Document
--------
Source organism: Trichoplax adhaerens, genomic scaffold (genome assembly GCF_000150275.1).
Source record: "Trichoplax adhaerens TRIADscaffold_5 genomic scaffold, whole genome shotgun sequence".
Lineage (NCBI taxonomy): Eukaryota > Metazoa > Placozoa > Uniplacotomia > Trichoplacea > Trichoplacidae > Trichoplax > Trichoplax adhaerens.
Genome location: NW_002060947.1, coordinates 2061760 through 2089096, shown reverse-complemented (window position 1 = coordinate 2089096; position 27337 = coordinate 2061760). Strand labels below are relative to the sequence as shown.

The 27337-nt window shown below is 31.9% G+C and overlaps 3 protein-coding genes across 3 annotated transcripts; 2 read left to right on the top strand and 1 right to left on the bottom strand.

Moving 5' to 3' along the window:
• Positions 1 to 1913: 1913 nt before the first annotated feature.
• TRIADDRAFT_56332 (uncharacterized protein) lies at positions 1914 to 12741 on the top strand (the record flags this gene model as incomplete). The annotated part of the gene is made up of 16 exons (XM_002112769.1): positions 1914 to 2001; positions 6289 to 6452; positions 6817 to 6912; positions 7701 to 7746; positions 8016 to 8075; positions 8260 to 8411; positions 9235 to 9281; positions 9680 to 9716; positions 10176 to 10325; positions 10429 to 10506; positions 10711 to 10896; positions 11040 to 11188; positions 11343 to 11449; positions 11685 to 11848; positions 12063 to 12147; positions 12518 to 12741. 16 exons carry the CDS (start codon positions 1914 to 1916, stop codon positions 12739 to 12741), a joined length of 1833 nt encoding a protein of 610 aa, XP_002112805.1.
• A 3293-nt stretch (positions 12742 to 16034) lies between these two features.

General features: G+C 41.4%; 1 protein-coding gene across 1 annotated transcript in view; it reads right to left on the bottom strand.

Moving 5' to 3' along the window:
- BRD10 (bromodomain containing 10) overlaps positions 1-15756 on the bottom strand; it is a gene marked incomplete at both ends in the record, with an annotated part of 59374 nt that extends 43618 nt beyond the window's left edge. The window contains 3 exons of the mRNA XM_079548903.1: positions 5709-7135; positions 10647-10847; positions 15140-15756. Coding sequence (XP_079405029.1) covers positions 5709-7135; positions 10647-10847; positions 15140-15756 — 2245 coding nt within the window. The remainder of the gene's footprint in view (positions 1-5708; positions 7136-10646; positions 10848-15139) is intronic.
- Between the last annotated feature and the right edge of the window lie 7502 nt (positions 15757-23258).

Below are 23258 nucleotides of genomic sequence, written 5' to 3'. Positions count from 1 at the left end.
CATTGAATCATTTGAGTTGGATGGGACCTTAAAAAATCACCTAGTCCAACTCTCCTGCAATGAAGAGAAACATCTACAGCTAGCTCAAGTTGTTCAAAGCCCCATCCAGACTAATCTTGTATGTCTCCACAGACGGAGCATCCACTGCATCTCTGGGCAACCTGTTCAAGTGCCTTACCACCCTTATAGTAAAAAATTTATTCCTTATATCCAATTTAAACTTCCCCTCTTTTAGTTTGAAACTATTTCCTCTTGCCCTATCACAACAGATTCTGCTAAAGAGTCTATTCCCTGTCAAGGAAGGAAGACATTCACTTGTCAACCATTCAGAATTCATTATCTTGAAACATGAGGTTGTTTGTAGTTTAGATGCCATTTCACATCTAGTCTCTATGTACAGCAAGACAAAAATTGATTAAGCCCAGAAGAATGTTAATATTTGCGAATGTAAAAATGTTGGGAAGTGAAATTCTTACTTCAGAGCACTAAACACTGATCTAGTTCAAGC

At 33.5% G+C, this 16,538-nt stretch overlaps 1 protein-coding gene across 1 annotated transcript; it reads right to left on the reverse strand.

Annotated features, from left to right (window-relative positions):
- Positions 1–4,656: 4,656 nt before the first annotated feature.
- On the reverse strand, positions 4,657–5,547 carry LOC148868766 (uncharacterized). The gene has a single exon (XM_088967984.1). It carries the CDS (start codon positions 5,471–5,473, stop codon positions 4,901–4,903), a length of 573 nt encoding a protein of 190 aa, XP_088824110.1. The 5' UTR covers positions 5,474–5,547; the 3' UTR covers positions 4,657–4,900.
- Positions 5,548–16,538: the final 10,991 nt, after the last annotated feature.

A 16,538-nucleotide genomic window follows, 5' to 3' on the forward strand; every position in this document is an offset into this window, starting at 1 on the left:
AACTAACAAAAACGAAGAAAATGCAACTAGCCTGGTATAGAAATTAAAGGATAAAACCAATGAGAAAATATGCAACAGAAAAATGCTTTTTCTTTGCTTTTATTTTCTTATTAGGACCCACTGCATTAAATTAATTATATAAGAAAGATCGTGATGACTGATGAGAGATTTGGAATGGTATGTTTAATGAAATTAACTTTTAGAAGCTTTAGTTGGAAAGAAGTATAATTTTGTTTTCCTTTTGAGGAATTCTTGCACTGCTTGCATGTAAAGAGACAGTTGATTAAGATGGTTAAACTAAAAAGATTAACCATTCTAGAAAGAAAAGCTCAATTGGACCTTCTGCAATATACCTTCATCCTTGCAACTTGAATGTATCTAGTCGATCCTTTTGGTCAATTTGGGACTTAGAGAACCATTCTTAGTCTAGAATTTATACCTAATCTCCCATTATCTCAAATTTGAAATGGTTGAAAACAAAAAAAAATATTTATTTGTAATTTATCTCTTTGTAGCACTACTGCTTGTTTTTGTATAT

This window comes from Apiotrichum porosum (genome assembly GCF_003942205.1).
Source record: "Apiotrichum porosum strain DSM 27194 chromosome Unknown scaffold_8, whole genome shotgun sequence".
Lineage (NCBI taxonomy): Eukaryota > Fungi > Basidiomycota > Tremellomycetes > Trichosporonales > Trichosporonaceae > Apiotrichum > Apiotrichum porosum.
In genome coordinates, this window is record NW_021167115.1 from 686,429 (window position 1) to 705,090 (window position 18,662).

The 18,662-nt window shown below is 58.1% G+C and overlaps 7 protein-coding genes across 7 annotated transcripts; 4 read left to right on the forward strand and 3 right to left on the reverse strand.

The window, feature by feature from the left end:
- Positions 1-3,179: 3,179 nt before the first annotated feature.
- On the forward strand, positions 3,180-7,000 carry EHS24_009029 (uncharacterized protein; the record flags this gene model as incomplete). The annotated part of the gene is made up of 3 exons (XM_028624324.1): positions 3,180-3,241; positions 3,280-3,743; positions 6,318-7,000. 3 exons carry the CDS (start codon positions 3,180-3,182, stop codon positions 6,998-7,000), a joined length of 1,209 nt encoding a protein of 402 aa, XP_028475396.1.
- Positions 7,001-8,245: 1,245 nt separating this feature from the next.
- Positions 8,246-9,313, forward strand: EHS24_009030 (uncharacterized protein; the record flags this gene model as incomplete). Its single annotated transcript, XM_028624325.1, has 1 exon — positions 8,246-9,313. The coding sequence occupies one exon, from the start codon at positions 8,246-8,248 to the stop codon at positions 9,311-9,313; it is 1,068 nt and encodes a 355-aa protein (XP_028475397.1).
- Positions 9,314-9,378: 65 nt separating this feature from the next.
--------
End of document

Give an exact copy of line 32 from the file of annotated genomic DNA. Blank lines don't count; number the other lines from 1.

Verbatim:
- Positions 8,246-9,313, forward strand: EHS24_009030 (uncharacterized protein; the record flags this gene model as incomplete). Its single annotated transcript, XM_028624325.1, has 1 exon — positions 8,246-9,313. The coding sequence occupies one exon, from the start codon at positions 8,246-8,248 to the stop codon at positions 9,311-9,313; it is 1,068 nt and encodes a 355-aa protein (XP_028475397.1).